Deep State prevention: Greeks had a word for it
Allegory. As every American school boy or girl should know, the citizens of the Greek city-state of Athens gave birth to a system of government called: Democracy. Greek citizens were allowed to vote (only citizens could vote, illegal aliens could not) for the leader of their choice. Plus, the ancient Greeks even had an effective method of preventing Deep State-style resistance movements:
Each male citizen (women did not vote) wrote the name of the candidate he did not like on an Ostrakon, a fragment of Greek pottery. Those against Candidate "A," threw their Ostrakon onto one pile of Ostraka. Those against candidate "B," threw their Ostrakon on a separate pile.
If Candidate "B" ended up with more Ostraka than Candidate "A," Candidate "B" was banished from Athens for ten years, effectively ending any lingering opposition to Candidate "A." This process was known as (wait for the drum roll) Ostracism!
Now, just imagine the Greek system of Ostracism being in effect during the American presidential election of 2016. Hillary Clinton and her Deep State followers would be banished for ten years. The winner would be left in peace to pursue the agenda favored by the voters.
But wait. If you can imagine Donald J. Trump in the role of Themistocles, who was elected the Archon or CEO of Athens in 493 B.C., even more parallels emerge. Themistocles campaigned under the theme: "Make Athens Great Again!"
But, you see, even though Themistocles’ father was wealthy, his mother came from poor circumstances. So, the aristocratic members of the Greek Establishment looked down on Themistocles as being rather crude.
Yet, under the Themistocles Administration, to the dismay of the Establishment, the Athenian economy boomed! You see, Themistocles deregulated silver mining, allowing Athens to grow rich.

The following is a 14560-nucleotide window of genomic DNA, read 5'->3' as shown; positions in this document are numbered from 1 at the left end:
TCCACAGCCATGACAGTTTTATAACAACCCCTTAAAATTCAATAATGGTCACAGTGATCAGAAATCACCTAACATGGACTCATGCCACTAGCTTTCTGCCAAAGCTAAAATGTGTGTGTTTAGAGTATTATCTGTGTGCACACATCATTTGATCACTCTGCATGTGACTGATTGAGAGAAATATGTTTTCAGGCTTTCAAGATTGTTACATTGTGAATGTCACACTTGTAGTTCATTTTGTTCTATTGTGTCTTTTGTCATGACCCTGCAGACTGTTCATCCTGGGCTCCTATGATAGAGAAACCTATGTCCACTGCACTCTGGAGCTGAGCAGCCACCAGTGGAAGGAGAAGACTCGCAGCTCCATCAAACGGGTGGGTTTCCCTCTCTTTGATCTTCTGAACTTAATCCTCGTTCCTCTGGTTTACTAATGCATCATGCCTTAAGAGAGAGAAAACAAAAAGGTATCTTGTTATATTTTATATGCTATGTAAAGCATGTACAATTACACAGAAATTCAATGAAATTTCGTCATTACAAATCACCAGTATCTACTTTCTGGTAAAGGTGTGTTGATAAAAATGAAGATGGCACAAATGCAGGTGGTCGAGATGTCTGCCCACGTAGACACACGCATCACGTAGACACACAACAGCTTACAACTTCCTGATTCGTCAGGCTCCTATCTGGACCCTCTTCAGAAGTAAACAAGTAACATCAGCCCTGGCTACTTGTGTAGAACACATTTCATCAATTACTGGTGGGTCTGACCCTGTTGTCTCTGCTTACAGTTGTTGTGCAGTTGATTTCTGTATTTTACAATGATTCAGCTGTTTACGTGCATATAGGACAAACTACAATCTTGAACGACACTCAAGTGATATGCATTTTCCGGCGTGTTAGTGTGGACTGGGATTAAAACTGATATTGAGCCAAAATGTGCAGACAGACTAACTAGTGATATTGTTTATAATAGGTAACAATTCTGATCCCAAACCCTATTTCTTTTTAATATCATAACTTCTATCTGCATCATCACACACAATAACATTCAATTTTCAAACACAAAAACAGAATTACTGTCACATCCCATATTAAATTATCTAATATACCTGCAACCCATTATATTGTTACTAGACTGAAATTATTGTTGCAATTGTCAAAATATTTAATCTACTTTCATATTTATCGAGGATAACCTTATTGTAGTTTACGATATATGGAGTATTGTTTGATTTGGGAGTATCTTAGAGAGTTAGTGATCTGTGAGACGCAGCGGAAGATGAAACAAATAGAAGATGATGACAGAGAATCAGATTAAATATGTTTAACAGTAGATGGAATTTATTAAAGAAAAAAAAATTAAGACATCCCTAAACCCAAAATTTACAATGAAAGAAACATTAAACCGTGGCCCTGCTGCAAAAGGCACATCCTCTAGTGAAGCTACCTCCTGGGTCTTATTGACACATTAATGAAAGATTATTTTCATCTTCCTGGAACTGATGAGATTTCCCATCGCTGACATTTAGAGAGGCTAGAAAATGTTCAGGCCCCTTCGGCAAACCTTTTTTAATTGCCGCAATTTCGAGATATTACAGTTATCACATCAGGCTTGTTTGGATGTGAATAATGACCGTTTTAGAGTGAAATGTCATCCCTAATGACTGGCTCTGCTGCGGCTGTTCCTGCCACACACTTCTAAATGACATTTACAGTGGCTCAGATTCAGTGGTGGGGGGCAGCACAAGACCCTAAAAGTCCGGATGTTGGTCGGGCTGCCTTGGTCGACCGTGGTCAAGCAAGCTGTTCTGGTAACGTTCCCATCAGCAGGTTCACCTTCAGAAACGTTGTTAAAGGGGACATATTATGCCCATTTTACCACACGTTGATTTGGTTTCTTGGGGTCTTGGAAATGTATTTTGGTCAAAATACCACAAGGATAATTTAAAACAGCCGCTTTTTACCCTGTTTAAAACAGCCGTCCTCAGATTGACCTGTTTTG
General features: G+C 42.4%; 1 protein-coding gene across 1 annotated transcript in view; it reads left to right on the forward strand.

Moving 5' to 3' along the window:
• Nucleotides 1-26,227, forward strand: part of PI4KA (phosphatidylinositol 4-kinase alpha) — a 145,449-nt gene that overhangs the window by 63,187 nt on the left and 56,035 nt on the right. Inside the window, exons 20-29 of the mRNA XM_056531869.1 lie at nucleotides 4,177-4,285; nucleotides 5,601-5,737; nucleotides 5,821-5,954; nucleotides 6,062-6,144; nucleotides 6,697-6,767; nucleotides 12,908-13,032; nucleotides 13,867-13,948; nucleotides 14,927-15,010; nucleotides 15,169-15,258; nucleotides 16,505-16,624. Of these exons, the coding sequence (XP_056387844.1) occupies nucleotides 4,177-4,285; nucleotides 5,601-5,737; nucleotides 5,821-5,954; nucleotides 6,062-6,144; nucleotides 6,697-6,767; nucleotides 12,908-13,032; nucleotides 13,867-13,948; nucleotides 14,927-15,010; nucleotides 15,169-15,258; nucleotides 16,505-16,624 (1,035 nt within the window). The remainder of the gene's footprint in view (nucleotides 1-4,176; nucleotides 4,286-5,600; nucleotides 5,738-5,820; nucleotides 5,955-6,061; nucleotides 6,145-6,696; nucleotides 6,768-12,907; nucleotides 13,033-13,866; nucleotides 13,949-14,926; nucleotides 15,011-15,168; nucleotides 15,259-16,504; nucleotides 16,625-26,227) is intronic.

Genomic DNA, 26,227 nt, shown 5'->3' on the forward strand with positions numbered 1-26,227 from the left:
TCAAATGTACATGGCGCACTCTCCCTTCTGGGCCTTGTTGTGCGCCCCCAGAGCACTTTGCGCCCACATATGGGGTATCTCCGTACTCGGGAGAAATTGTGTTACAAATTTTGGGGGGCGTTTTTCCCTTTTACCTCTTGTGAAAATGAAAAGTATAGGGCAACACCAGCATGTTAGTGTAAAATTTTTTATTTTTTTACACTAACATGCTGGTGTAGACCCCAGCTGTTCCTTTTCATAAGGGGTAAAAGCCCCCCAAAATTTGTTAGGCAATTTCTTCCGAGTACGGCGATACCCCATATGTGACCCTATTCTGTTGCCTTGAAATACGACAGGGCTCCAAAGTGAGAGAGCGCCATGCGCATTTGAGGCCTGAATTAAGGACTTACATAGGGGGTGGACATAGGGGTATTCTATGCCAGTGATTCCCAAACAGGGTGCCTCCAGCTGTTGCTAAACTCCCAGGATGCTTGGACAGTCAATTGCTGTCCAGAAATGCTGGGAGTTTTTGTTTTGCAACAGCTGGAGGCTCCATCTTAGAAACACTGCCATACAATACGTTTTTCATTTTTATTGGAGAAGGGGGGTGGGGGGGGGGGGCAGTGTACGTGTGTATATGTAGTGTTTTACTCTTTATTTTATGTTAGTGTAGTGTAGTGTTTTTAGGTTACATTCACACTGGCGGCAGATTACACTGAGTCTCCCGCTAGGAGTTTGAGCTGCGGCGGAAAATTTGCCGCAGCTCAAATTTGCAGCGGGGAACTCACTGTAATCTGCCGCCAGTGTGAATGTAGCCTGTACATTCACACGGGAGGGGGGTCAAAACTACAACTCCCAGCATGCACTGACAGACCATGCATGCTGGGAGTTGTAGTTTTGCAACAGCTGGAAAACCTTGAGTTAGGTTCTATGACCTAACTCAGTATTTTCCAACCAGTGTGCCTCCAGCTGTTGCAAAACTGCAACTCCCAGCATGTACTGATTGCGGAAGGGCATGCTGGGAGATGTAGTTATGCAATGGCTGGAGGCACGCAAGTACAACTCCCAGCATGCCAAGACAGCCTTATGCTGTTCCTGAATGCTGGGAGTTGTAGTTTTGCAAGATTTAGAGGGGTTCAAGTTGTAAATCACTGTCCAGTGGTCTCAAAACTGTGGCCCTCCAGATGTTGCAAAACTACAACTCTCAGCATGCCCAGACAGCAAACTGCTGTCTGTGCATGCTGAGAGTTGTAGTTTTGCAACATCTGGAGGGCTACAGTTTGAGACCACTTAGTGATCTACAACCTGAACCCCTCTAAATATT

Because Themistocles figured the Greek infantry could not defeat the invading Persian (Iranian) infantry, Themistocles, like President Reagan many centuries later, insisted that the huge silver "dividend" be spent on a big navy.
Sure enough, the Greek infantry was defeated by the Persians at Thermopylae. But Themistocles understood the "art of the deal." He got the Spartans to add 150 ships to the 200 ships of the Athenian Navy. Then, Themistocles lured the Persian Navy into a narrow channel, defeating the Persian Navy at the Battle of Salamis (480 B.C.). Historians credit the Greek victory at Salamis with the salvation of Western Civilization and Democracy.
Ostracism, however, works both ways. Despite the booming economy and the saving of Western Civilization by Themistocles, Candidate "B" and her followers crossed back in through Athens’ wall-less borders, hammered out a bunch of phony Ostraka, and won the mid-term elections.
Consequently, Themistocles could no longer carry out his plan for making Athens even greater than before. Eventually, Candidate "B" was elected Archon of Athens. The aristocratic Establishment was overjoyed to be rid of the low-class Themistocles.
Ostracized from Athens, Themistocles spent the rest of his days managing gambling casinos in other lands and dreaming of inventing a game during which grown men and women would try to knock a round Ostrakon into a hole. Unfortunately, Themistocles died before he could reach Scotland where the people would have been eager to embrace his dream.
©2018. William Hamilton.
Nationally syndicated columnist, William Hamilton, is a laureate of the Oklahoma Journalism Hall of Fame, the Nebraska Aviation Hall of Fame, the Colorado Aviation Hall of Fame, and the Oklahoma University Army ROTC Wall of Fame. In 2015, he was named an Outstanding Alumnus of the University of Nebraska. Dr. Hamilton is the author of The Wit and Wisdom of William Hamilton: the Sage of Sheepdog Hill, Pegasus Imprimis Press (2017). "Central View," can also be seen at: www.central-view.com.
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